I TATTI STUDIES IN ITALIAN RENAISSANCE HISTORY
Cover: Abortion in Early Modern Italy, from Harvard University PressCover: Abortion in Early Modern Italy in HARDCOVER

Abortion in Early Modern Italy

Not yet available

Product Details

HARDCOVER

$49.95 • £39.95 • €45.00

ISBN 9780674248090

Publication Date: 01/01/2021

Text

352 pages

6-1/8 x 9-1/4 inches

6 photos

I Tatti Studies in Italian Renaissance History

World

A comprehensive history of abortion in Renaissance Italy.

In this authoritative history, John Christopoulos provides a provocative and far-reaching account of abortion in sixteenth- and seventeenth-century Italy. Drawing on portraits of women who terminated—or were forced to terminate—pregnancies, he finds that Italians maintained a fundamental ambivalence about abortion, despite injunctions from civil and religious authorities. Italians from all levels of society sought, had, and participated in abortions. Early modern Italy was not an absolute anti-abortion culture, an exemplary Catholic society centered on the “traditional family.” Rather, Christopoulos shows, Italians held many views on abortion, and their responses to its practice varied.

Bringing together medical, religious, and legal perspectives alongside a social and cultural history of sexuality, reproduction, and the family, Christopoulos offers a nuanced and convincing account of the meanings Italians ascribed to abortion and shows how prevailing ideas about the practice were spread, modified, and challenged. Christopoulos begins by introducing readers to prevailing medical ideas about abortion and women’s bodies, describing the widely available purgative medicines and surgeries that various healers and women themselves employed to terminate pregnancies. He also explores how these ideas and practices ran up against and shaped theology, medicine, and law. Catholic understanding of abortion was changing amid religious, legal, and scientific debates concerning the nature of human life, women’s bodies, and sexual politics. Christopoulos examines how ecclesiastical, secular, and medical authorities sought to regulate abortion, and how tribunals investigated and punished its procurers—or didn’t, even when they could have.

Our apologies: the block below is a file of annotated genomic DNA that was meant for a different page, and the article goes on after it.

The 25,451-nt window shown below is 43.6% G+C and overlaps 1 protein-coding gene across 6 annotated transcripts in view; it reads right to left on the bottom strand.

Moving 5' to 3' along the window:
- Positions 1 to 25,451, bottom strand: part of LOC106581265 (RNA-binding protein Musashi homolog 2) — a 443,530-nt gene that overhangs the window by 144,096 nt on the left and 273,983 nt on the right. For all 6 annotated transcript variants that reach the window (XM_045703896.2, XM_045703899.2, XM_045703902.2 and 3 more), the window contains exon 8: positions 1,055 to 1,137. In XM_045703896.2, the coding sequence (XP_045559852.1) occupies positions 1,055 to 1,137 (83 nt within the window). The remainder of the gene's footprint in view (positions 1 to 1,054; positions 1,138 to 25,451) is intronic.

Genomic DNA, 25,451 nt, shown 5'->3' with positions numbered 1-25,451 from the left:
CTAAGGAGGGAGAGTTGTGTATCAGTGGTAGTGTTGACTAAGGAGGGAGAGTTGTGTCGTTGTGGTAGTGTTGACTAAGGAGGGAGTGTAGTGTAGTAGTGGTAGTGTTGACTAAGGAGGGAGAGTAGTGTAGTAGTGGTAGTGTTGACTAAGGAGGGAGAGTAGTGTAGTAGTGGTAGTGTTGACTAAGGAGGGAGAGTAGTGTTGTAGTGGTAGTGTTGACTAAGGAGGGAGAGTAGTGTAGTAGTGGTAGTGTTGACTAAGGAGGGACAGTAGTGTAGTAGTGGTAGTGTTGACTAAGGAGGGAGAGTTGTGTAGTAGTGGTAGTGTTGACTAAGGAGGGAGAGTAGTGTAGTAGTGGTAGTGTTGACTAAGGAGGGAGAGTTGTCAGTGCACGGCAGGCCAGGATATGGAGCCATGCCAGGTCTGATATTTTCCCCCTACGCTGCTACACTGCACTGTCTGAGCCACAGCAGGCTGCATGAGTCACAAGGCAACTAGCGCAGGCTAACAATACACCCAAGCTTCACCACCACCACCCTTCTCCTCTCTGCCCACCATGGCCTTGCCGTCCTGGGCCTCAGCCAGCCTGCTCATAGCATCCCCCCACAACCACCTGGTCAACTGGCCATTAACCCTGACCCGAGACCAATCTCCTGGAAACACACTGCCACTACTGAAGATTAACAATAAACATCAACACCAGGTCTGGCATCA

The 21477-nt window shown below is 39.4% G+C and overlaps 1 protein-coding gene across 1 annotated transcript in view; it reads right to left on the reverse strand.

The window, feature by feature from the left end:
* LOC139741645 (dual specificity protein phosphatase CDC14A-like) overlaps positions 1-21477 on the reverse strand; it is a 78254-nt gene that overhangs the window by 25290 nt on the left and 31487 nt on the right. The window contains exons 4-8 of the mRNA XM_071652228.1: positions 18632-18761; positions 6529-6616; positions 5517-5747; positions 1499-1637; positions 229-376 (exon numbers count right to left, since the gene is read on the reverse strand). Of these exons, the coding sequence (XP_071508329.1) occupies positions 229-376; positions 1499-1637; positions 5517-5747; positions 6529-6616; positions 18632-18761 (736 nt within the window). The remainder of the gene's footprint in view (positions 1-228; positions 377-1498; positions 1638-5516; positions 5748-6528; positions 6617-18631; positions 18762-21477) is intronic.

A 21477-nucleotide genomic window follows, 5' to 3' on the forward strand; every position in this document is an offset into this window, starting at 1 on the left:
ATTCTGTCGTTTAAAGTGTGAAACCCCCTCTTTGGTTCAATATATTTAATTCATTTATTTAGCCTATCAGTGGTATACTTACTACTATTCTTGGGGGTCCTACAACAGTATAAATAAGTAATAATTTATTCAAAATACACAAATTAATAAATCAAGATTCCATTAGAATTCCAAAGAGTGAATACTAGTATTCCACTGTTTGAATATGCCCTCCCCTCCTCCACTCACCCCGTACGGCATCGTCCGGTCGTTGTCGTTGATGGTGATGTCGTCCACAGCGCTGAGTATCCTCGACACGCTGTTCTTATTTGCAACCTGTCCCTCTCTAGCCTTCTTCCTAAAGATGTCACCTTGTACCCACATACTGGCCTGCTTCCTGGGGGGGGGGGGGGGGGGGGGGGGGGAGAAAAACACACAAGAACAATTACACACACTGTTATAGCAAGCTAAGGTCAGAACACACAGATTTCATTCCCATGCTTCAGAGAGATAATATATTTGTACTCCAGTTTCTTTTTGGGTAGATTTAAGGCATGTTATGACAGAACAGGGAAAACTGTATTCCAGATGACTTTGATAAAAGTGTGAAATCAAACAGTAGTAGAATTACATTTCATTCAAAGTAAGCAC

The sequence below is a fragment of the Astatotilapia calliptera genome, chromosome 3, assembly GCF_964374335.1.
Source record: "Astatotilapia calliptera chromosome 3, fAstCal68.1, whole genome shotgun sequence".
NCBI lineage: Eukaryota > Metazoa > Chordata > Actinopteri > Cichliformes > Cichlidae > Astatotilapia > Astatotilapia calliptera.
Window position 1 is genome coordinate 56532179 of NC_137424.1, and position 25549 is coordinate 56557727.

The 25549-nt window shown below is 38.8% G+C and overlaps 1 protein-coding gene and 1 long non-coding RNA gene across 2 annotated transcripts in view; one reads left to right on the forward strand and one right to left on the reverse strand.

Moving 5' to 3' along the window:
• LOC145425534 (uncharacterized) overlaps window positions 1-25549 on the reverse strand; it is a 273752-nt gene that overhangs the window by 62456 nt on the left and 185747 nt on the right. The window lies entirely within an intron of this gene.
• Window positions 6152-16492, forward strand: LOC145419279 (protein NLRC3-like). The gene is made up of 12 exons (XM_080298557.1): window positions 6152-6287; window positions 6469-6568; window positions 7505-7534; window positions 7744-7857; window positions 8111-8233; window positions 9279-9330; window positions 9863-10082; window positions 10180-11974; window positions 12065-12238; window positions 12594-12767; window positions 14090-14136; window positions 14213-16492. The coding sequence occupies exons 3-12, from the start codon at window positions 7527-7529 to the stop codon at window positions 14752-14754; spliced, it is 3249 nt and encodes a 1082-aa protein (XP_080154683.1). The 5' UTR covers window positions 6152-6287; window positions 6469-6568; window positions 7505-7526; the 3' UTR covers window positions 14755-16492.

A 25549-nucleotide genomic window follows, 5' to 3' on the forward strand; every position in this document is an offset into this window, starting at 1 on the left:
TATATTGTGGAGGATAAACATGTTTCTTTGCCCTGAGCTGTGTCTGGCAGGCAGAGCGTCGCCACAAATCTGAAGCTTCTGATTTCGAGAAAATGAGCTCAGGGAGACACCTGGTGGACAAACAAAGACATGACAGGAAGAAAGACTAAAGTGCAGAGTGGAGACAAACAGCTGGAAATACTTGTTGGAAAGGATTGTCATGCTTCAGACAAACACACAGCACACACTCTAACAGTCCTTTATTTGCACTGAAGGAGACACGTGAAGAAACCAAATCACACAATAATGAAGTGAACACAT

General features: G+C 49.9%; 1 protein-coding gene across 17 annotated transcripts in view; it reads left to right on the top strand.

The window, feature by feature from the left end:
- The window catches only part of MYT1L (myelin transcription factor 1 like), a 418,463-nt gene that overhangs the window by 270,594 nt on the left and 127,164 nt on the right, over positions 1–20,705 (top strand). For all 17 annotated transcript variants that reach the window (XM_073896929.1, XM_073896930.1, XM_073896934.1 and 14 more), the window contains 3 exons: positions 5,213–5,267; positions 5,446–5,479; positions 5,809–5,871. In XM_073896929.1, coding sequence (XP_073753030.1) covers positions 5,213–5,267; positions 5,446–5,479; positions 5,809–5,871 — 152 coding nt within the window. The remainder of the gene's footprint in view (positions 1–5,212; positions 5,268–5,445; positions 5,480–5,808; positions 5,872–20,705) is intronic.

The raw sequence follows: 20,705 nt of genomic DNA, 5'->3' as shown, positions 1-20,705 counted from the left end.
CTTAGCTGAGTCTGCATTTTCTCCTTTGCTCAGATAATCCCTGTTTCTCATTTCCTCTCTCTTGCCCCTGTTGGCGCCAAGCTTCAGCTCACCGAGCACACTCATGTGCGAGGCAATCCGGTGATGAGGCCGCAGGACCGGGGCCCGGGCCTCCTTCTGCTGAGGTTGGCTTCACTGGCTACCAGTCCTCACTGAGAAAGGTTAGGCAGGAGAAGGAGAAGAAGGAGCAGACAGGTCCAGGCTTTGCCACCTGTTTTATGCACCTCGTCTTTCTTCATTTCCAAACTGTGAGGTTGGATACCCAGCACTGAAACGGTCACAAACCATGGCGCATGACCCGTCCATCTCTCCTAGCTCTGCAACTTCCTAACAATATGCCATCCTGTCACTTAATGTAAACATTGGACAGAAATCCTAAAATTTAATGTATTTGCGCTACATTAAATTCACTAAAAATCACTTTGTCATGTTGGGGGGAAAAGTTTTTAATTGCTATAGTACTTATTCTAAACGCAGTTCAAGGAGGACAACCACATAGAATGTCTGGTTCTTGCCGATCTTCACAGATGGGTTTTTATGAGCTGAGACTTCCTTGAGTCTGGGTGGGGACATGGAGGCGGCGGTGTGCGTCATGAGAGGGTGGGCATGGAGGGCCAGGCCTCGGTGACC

Recent News

Black lives matter. Black voices matter. A statement from HUP »

From Our Blog

Jacket: Atomic Doctors: Conscience and Complicity at the Dawn of the Nuclear Age, by James L. Nolan, Jr., from Harvard University Press

Remembering Hiroshima

On this day 75 years ago, the United States dropped the world’s first atomic bomb on Hiroshima, Japan. James L. Nolan Jr.’s grandfather was a doctor who participated in the Manhattan Project, and he writes about him in Atomic Doctors: Conscience and Complicity at the Dawn of the Nuclear Age, an unflinching examination of the moral and professional dilemmas faced by physicians who took part in the project. Below, please find the introduction to Nolan’s book. On the morning of June 17, 1945, Captain James F. Nolan, MD, boarded a plane